Tuesday, 4 January 2022

Luddites for Life

It was probably during one of his months on Skyros that Murray McGrath wrote Luddites for Life, well before there was any sign of a pandemic crisis. Certainly his choice of title for the rhyme is most apt. Luddites are remembered for their apparently negative opposition to technological progress, although in reality they did far more than merely protest. They were truly pro-life. Their love of the land, the natural world, the farm, the well-run household, arts and crafts and good work in general led them t oppose a way of life. The idea of men, women and children being wage slaves, forced to work at a repetitive, soul-destroying task minding a machine for a pittance of a money wage simply did not appeal. For the Luddites and their families, three acres and a cow were infinitely preferable. But, as Murray's rhyme indicates, the world as a whole turned a blind eye to the warnings of the Luddites and went hell-for-leather for the Machine Age.

Luddites for Life by Murray McGrath

Where is modern technology taking us?

Effective techniques every day are making us

Work, when we need to replace faulty parts,

New joints, and new livers, new kidneys and hearts.

New arms and new legs like Oscar Pistorius

Doing the job in a way that's quite glorious.

But treatments for flu, hypertension, and gout

Are doubtful at best, we're finding this out.

Failing with super-bugs, cancers and aids,

With the risks and the side effects, confidence fades.

They're studying parts, that get smaller and smaller

But profits get bigger, make many a dollar.

And how does it help in our everyday lives?

Does it ease all the worries of husbands and wives?

And their children, so precious, to have vaccination,

Do they know what they do without full information?

Interfere with the body, you're asking for trouble

Far from fixing your problems, they'll soon end up double.

So follow your heart, look after your health

Live a natural life, it doesn't take wealth

With a spring in your step and a smile on your face

You can show how it's done to the whole human race.

NOTE: Murray McGrath (1934-2020) published his Rhymes for Reciting in 2019, is also available on the Understanding Life and Debt blog for 7th October 2021.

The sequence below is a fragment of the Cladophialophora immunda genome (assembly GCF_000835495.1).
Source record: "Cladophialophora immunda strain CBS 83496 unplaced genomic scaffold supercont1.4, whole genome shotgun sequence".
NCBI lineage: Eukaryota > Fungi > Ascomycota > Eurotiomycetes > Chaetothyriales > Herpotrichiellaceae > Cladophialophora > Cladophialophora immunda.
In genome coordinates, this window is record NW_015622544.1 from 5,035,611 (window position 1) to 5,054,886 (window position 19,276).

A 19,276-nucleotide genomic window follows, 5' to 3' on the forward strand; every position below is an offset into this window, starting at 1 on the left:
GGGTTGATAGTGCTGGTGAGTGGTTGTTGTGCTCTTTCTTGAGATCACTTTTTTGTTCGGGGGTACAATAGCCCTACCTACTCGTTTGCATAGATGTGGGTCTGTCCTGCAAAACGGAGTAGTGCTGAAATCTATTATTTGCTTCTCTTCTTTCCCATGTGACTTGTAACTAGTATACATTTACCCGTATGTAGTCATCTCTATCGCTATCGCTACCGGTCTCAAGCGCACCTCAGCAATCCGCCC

The Great Reset has nothing whatsoever to do with preserving the health and safety of humanity. On the contrary, it is all about a global elite's quest for total power over the social order. (See Mattias Desmet on 'Mass Formation' works on the fears, doubts and uncertainties of individuals who are lacking in social contacts and worthwhile jobs. The task ahead is to break free from waged and salaried slavery, the assumption that an employer must he found to hire us as paid workers so that we can buy food, clothing and shelter. Fortunately, the concept of viable alternatives to wged and salaried empployment has been explored, explained and discussed through various movements of the past century. These include the distributists, guild socialists, Douglas social crediters, Alberta experiment, Catholic Worker, Camphill and so many more as documented in Understanding the Financial System and Down to Earth.

The time is now for all, every single one of us, to break the chains of finance and build the New Community. As explained in New View:

"The present operations of the financial system are resulting in neglect of care for the land and the natural world; neglect of the cultural and spiritual life of humanity as a whole; and, above all, neglect of what Steiner has termed "good, self-sacrificing work"i. In present times, a soul-destroying education system trains waged and (often very highly paid) salaried slaves to work for an income that will supply them with food, shelter and entertainment according to their status and selected lifestyle. In return for their chosen 'happitalist rewards, workers undertake the work required to wage war against the natural world (agribusiness), and humanity itself (armaments, nuclear power and weapons, Big Pharm products)." New View Issue 102, Winter 21-22. p44)

But what is to be done? Murray McGrath's Rhyme 'Luddites for Life' provides and excellent starting point for Round-table Discussions in the Catholic Worker tradition. (To be continued...)

1 comment:

  1. The social history of industrialisation needs to be part of the curriculum of every business school. While Douglas' National Dividend points out that we stand on the shoulders of our forebears - their ideas, their society, their machinery and infrastructure - it should be pointed out that we stand in the mire of the callous thinking and actions that accompanied the advantages and created wage slavery and slums.